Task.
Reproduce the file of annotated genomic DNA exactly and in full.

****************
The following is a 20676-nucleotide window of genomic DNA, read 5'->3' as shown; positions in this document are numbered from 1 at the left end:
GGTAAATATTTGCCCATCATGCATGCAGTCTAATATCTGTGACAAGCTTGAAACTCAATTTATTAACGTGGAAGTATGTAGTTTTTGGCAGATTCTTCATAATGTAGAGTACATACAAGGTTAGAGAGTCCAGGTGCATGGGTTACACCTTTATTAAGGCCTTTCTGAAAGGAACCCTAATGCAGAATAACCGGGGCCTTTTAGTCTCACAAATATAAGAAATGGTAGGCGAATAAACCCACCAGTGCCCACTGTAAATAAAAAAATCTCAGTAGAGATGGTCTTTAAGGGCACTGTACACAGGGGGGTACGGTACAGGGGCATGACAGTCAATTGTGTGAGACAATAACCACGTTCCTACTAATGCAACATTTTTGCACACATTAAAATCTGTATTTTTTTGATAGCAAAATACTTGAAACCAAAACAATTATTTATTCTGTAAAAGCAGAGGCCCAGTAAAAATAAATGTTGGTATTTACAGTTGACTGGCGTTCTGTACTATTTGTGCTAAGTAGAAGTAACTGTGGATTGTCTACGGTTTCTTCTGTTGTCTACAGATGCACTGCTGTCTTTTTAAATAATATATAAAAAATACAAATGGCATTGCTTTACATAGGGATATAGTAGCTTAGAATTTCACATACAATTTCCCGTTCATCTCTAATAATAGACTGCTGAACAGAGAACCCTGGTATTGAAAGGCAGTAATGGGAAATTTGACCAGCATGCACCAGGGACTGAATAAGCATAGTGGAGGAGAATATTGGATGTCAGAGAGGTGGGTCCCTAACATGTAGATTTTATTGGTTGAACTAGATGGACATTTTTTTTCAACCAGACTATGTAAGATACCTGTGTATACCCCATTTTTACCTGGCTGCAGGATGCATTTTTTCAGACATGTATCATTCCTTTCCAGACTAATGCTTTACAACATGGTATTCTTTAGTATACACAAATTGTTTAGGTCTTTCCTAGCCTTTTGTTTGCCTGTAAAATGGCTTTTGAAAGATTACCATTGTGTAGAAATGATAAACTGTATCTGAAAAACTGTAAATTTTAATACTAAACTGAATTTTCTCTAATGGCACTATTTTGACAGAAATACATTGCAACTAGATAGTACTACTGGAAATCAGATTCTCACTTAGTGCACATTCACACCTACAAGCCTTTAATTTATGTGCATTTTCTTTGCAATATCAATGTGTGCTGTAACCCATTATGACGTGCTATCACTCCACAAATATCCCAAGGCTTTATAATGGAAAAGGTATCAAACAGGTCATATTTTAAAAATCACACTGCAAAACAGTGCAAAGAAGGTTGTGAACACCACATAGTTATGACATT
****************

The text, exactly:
The following is a 20676-nucleotide window of genomic DNA, read 5'->3' as shown; positions in this document are numbered from 1 at the left end:
GGTAAATATTTGCCCATCATGCATGCAGTCTAATATCTGTGACAAGCTTGAAACTCAATTTATTAACGTGGAAGTATGTAGTTTTTGGCAGATTCTTCATAATGTAGAGTACATACAAGGTTAGAGAGTCCAGGTGCATGGGTTACACCTTTATTAAGGCCTTTCTGAAAGGAACCCTAATGCAGAATAACCGGGGCCTTTTAGTCTCACAAATATAAGAAATGGTAGGCGAATAAACCCACCAGTGCCCACTGTAAATAAAAAAATCTCAGTAGAGATGGTCTTTAAGGGCACTGTACACAGGGGGGTACGGTACAGGGGCATGACAGTCAATTGTGTGAGACAATAACCACGTTCCTACTAATGCAACATTTTTGCACACATTAAAATCTGTATTTTTTTGATAGCAAAATACTTGAAACCAAAACAATTATTTATTCTGTAAAAGCAGAGGCCCAGTAAAAATAAATGTTGGTATTTACAGTTGACTGGCGTTCTGTACTATTTGTGCTAAGTAGAAGTAACTGTGGATTGTCTACGGTTTCTTCTGTTGTCTACAGATGCACTGCTGTCTTTTTAAATAATATATAAAAAATACAAATGGCATTGCTTTACATAGGGATATAGTAGCTTAGAATTTCACATACAATTTCCCGTTCATCTCTAATAATAGACTGCTGAACAGAGAACCCTGGTATTGAAAGGCAGTAATGGGAAATTTGACCAGCATGCACCAGGGACTGAATAAGCATAGTGGAGGAGAATATTGGATGTCAGAGAGGTGGGTCCCTAACATGTAGATTTTATTGGTTGAACTAGATGGACATTTTTTTTCAACCAGACTATGTAAGATACCTGTGTATACCCCATTTTTACCTGGCTGCAGGATGCATTTTTTCAGACATGTATCATTCCTTTCCAGACTAATGCTTTACAACATGGTATTCTTTAGTATACACAAATTGTTTAGGTCTTTCCTAGCCTTTTGTTTGCCTGTAAAATGGCTTTTGAAAGATTACCATTGTGTAGAAATGATAAACTGTATCTGAAAAACTGTAAATTTTAATACTAAACTGAATTTTCTCTAATGGCACTATTTTGACAGAAATACATTGCAACTAGATAGTACTACTGGAAATCAGATTCTCACTTAGTGCACATTCACACCTACAAGCCTTTAATTTATGTGCATTTTCTTTGCAATATCAATGTGTGCTGTAACCCATTATGACGTGCTATCACTCCACAAATATCCCAAGGCTTTATAATGGAAAAGGTATCAAACAGGTCATATTTTAAAAATCACACTGCAAAACAGTGCAAAGAAGGTTGTGAACACCACATAGTTATGACATT